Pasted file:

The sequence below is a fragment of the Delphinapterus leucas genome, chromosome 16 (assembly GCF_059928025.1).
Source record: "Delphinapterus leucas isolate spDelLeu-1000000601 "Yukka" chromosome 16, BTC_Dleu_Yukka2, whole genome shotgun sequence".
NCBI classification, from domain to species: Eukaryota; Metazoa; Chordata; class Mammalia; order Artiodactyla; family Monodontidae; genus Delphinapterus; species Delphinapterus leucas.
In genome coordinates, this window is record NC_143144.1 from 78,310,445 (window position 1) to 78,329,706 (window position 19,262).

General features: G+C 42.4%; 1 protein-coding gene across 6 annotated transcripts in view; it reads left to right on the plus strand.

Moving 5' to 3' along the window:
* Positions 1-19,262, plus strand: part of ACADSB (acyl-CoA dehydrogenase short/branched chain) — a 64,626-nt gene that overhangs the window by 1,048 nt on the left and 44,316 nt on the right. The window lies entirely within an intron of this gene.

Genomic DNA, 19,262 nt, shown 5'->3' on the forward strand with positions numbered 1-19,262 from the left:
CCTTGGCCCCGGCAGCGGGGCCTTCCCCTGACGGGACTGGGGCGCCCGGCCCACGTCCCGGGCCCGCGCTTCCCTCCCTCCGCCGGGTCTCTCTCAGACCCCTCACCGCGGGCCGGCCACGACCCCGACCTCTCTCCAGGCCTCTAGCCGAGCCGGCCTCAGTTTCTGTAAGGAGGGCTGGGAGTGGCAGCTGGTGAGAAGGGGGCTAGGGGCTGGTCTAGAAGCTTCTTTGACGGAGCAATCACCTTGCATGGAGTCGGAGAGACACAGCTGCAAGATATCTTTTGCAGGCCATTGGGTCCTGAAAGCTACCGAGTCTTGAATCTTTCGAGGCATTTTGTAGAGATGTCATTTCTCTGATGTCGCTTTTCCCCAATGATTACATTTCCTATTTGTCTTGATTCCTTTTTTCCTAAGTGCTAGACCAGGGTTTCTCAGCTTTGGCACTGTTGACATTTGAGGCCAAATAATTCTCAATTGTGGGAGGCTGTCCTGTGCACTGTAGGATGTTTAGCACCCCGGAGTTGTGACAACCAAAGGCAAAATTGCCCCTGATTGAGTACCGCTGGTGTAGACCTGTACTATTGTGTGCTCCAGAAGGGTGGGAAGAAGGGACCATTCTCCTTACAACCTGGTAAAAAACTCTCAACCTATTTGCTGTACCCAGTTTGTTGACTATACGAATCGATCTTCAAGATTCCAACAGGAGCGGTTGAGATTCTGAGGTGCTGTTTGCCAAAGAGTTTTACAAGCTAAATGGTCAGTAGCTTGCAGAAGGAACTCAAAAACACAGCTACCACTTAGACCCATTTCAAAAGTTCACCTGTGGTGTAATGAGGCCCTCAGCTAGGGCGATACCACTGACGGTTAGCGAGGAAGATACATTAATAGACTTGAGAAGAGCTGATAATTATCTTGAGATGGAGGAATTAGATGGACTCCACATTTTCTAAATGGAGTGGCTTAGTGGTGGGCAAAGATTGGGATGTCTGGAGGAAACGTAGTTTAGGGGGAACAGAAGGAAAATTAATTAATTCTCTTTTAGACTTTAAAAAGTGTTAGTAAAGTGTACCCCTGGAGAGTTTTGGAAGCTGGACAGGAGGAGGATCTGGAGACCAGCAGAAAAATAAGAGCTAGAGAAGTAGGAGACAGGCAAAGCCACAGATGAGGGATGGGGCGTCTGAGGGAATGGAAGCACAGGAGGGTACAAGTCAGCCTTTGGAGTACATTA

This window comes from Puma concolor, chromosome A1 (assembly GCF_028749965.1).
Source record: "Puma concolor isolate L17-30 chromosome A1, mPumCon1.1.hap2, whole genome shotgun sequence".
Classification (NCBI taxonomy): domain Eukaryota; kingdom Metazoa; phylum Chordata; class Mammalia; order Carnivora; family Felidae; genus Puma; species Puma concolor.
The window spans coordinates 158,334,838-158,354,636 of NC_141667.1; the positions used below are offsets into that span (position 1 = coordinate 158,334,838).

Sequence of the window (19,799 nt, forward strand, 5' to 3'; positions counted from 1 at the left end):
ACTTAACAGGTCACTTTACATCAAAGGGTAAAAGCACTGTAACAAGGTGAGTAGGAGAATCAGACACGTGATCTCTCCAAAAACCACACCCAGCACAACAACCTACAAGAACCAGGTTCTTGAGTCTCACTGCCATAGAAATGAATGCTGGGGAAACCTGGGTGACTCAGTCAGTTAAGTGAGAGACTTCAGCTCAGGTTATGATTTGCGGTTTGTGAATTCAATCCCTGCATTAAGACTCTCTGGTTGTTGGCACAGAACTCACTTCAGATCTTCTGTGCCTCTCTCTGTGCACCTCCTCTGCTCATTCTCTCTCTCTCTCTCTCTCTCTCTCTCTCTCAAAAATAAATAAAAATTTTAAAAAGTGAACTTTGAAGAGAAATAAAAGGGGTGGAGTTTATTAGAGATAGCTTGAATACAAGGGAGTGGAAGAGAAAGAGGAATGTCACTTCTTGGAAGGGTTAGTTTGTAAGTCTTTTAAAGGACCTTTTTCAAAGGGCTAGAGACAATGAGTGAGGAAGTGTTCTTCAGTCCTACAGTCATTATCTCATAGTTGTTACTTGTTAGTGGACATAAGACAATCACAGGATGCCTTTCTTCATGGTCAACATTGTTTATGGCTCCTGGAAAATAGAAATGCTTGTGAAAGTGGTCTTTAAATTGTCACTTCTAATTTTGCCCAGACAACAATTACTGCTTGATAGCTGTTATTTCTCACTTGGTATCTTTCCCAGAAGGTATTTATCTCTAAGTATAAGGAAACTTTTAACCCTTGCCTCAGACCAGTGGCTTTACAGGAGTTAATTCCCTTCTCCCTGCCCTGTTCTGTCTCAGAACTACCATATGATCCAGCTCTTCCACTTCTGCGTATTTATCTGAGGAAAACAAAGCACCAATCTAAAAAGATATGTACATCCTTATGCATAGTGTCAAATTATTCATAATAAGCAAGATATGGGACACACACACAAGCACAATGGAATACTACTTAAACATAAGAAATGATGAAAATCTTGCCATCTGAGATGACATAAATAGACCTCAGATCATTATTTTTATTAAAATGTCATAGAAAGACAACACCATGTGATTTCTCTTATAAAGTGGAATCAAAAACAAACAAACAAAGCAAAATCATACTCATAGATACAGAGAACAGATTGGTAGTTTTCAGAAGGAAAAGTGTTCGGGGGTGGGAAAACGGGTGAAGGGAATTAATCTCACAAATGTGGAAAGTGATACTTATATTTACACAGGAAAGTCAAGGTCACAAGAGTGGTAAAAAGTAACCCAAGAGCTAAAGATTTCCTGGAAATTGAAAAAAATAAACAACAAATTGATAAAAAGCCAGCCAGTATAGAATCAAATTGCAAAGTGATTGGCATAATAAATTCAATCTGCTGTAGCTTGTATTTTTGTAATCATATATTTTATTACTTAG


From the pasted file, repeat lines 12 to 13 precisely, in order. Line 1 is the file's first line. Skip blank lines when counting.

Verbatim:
Classification (NCBI taxonomy): domain Eukaryota; kingdom Metazoa; phylum Chordata; class Mammalia; order Carnivora; family Felidae; genus Puma; species Puma concolor.
The window spans coordinates 158,334,838-158,354,636 of NC_141667.1; the positions used below are offsets into that span (position 1 = coordinate 158,334,838).